To see if your discs are warped, start by lifting your scooter onto a box so the wheel can spin freely. Stand over the wheel, look directly down at it, and then spin it. If the disc spins in a wavy motion it’s warped and needs fixing.
Before you can fix it you’ll need to identify where it’s bent. To do this, take a marker pen and hold it against the rotor so it’s just touching. Brace your hand and spin the wheel. Any areas where the pen has not marked the rotor are the spots that need adjusting.
Get a small crescent wrench and tighten it in the center of the area that needs adjusting. Using the wrench bend the rotor back into a straight position. Spin the rotor again to check for wobble, if it’s spinning smoothly, you’ve fixed it successfully. If you can still see movement, repeat the process, until it’s fixed.
Clean Trapped Water & Dirt
Trapped water and dirt can interfere with the contact between the disc and brake pads.
To clean both thoroughly, start by following your user manual to remove the brake calipers. Then pour a small amount of nail polish remover onto a paper towel and firmly wipe all sides of the disc. Repeat this until it’s completely clean. Then remove the brake pads from the caliper and clean them with the nail polish remover and paper towel. Reattach the pads and calipers.
Replacing & Upgrading Brakes
Electric scooter enthusiasts love to modify their scooters, and one of those modifications is the brakes. Now, while all of us may not want to go down the route of customizing our scooters to look like a car from a Fast & Furious film, you may need to replace or upgrade your brakes to keep your scooter safe to ride.
Is it Possible to Upgrade or Replace Your Brakes?
Most mechanical brakes such as those with discs or fender brakes can be upgraded or replaced relatively easily. This is because these are attached externally. However, it’s essential that you only replace them with a brake type that’s appropriate for your scooter. Drum brakes, electronic-magnetic brakes, and regenerative brakes are built into the scooters and are much harder to replace.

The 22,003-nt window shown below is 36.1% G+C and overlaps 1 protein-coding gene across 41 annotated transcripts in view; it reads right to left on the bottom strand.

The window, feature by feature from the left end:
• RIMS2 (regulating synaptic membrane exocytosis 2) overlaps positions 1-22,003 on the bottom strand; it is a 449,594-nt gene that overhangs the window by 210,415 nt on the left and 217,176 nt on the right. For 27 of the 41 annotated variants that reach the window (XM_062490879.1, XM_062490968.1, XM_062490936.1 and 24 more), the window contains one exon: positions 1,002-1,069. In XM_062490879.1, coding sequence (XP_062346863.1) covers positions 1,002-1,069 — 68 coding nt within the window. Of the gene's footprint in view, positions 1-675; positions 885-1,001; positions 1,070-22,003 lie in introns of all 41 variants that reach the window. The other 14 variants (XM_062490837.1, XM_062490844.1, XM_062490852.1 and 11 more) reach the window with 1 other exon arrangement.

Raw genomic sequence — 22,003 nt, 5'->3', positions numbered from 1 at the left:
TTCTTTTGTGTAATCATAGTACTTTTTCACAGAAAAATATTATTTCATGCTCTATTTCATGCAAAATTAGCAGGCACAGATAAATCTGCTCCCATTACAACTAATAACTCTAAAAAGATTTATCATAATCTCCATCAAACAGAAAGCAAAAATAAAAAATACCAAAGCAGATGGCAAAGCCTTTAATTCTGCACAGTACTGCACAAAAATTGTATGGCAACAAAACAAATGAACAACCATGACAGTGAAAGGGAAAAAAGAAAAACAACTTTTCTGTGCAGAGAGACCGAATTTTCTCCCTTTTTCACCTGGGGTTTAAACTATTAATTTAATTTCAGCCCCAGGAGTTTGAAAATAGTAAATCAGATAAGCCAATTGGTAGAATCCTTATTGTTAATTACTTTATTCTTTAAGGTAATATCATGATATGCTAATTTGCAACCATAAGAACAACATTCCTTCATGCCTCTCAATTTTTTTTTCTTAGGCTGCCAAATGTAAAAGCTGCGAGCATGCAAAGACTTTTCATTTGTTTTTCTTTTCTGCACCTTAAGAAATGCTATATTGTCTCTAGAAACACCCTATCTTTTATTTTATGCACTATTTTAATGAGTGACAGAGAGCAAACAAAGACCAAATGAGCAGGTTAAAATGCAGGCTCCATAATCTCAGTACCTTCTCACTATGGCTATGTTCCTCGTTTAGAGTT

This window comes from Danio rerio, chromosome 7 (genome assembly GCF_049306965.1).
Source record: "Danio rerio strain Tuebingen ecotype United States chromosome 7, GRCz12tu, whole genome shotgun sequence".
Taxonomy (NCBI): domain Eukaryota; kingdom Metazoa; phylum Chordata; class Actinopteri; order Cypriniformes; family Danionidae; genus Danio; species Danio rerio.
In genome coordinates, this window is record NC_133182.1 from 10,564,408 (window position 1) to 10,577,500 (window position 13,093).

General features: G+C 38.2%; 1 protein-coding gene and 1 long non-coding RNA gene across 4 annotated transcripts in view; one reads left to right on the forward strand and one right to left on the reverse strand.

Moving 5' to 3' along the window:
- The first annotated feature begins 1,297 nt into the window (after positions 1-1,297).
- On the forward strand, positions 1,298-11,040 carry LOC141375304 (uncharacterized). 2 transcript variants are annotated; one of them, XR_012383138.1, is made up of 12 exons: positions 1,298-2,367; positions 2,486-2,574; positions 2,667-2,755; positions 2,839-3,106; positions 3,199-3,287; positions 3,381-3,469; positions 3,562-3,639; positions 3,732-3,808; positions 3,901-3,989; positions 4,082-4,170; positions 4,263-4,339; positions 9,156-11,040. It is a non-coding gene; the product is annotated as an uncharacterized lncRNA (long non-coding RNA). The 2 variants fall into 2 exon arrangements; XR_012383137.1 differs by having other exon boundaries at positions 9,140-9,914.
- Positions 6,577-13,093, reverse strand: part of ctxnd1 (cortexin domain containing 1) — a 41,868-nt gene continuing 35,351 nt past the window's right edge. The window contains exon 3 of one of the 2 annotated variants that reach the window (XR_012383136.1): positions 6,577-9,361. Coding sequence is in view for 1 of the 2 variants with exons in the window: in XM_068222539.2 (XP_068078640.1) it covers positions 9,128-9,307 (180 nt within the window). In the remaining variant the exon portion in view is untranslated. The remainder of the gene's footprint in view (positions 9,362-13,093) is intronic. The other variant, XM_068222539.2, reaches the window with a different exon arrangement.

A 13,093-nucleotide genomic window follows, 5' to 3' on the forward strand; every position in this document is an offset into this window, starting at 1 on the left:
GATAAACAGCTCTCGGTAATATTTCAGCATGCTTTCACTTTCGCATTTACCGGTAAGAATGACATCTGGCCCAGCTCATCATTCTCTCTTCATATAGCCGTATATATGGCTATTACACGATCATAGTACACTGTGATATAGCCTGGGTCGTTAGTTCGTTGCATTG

When Should You Replace Your Brakes?
The point at which you should replace your brakes is when they stop performing as they did when you first got the scooter. As a rule of thumb, if it takes you over 6.0 meters to come to a stop from 15 mph, then you need to replace your brakes.
The most common times when you should replace your brakes, however, are when the brake pads are worn down or glazed as a result of becoming highly polished by the disc constantly rubbing against them.
How Much Do Electric Scooter Brakes Cost?
It depends on whether you are buying replacement parts or an entirely new braking system.
Typically, you can expect to pay the following:
- Brake Lever – $20-$50
- Drum – $20-$70
- Brake Lever – $20-$50
- Brake Pads – $20-$40
- Brake Cable – $15-$40
- Caliper – $20-$40
- Disc – $15-$20
- Everything included in Cable-Actuated Disc and…
- Hydraulic Caliper – $50-$70
- Everything included in Cable-Actuated Disc, Semi-Hydraulic Disc, and…
- Hydraulic Caliper & Brake Cable – $50-$90
- Hydraulic Fluid Refill Kit – $20-$60
Recommended Brake Brands
The vast majority of drum and cable-actuated disc brakes use standardized components, so the brand they come from doesn’t matter too much.
However, where you should pay attention is when it comes to hydraulic braking setups. Here, the best electric scooter brake brands include Zoom, Nutt, Magura, and Logan. These are all well-respected brands with a history of producing reliable brake systems with short stopping distances.
Where To Find Replacement Brakes
The first place check when searching for replacement brake parts is the website of the brand or retailer that you purchased your scooter from.
To help you find the correct parts, we've listed some popular scooter brands below and linked to retailers that sell parts for each.